Gloucestershire Places of Worship

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Frenchay Chapel, Frenchay
Frenchay Chapel,
Beckspool Road, Frenchay Common, BS16 1ND,
Frenchay, Gloucestershire.


This Chapel has (or had) a graveyard.

Note: any church within an urban environment may have had its graveyard closed after the Burial Act of 1853. Any new church built after that is unlikely to have had a graveyard at all.

Church History

This Place of Worship was founded in 1704, and we understand it is still open.

Non-Conformist Chapels and Meeting Houses, Gloucestershire (1986) traces the origins of this chapel's congregation to 1704, when a house in Frenchay was registered for the use of Presbyterians. A further certificate was issued in January 1724 for a house in Winterbourne, and in June that year, the house of Robert Abbotts in Hambrooke was recorded. The chapel, they believe was built in the early 18th century, the tower probably added at a later date, based the age of the bell, which was given to the church by R. Allbright in 1752. The bell was recast in 1836, but sadly, it was stolen about 1970. The church had been closed by its congregation a few years earlier (about 1964), but it was reopened in 1980 "after protracted repairs".

At the time of the Religious Census of 1851 (HO 129/330/6/4/15) it was described as "English Presbyterian Meeting House or Chapel", in "Frenchay, part of the parish of Winterbourne", with a congregation of "Unitarian Christians". It was a separate building erected "before 1800", and used exclusively as a place of worship. There were 100 free, and 90 "other" sittings, with an estimated congregation on March 30 of 50 in the morning and 76 in the evening, and 44 Sunday Scholars to morning class. The return was completed by its Minister Saml. Walker, who lived at Cotham New Road, Bristol.

It is an attractive Chapel, of which there are photographs, and a further description (in the Unitarian Churches section) on Phil Draper's ChurchCrawler website. His account mentions a weather vane representing Haley's comet, and - the most famous feature of the chapel - the Burial stone, which would be laid on newly dug graves to stop body snatchers - the so called "resurrection men", typified by the character of Jerry Cruncher, in Dickens' Tale of Two Cities. In this case they would have been attempting to recover bodies for research by Bristol surgeons. Sad, perhaps, but I found Jerry quite a likeable character, in spite of his unsavoury reputation!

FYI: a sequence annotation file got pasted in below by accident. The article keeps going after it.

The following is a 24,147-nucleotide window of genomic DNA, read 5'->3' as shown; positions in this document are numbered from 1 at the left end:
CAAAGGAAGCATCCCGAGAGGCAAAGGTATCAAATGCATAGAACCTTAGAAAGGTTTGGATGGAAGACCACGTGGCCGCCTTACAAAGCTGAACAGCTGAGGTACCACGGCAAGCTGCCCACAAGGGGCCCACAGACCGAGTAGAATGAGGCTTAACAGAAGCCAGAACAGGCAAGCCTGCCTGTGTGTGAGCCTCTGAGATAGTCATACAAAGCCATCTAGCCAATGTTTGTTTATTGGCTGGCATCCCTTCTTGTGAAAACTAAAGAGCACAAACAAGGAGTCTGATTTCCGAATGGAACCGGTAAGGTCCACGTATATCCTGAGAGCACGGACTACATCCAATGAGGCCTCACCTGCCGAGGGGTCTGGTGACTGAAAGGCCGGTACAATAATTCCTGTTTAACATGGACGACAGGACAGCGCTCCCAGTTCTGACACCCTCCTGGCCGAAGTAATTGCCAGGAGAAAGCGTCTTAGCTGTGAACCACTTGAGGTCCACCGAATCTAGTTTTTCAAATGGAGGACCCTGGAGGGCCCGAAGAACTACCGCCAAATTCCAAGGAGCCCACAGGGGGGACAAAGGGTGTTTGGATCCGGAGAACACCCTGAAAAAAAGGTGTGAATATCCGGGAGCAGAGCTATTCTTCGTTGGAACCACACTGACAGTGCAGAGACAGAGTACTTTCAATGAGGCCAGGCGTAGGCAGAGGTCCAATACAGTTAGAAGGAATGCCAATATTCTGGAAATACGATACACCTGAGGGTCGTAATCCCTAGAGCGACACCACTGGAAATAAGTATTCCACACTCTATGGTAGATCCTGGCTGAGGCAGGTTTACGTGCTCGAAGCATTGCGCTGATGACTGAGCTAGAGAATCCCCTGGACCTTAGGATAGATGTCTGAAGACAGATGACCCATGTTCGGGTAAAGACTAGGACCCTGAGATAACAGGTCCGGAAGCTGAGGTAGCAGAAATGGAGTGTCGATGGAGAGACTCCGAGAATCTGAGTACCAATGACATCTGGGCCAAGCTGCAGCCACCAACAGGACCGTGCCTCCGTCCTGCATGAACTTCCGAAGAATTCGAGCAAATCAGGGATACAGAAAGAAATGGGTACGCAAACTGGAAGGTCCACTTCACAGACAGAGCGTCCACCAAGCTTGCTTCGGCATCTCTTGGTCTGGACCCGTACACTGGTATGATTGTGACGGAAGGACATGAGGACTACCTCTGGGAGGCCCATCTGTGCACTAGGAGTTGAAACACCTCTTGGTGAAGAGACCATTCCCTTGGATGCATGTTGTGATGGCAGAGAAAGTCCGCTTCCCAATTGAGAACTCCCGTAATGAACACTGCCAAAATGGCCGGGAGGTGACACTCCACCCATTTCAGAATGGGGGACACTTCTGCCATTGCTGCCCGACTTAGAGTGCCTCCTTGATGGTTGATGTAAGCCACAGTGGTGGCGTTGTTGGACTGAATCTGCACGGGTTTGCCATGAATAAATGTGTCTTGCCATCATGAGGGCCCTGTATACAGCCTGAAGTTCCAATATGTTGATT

Beckspool Road overlooks Frenchay Common. "Frenchay Chapel" is listed in Places recorded by the Registrar General under the provisions of the Places of Worship Registration Act 1855 (2010) as parish of Winterbourne, with a congregation of "Protestant Dissenters".


Now or formerly Presbyterian/Unitarian.

If more than one congregation has worshipped here, or its congregation has united with others, in most cases this will record its original dedication.


This Chapel is located at OS grid reference ST6397377591. You can see this on various mapping systems. Note all links open in a new window:


I have found many websites of use whilst compiling the information for this database. Here are some which deserve mention as being of special interest for Frenchay, and perhaps to Local History and Places of Worship as a whole.

The above links were selected and reviewed at the time I prepared the information, but please be aware their content may vary, or disappear entirely. These factors are outside my control.

Information last updated on 13 Nov 2018 at 15:15.

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Further Information

This site provides historical information about churches, other places of worship and cemeteries. It has no affiliation with the churches or congregations themselves, nor is it intended to provide a means to find places of worship in the present day.

Please also remember that whilst the above account may suggest that Frenchay Chapel remains open and accessible, this may not remain so.

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This Report was created 5 Jul 2022 - 16:01:55 BST from information held in the Gloucestershire section of the Places of Worship Database. This was last updated on 13 Oct 2021 at 14:13.

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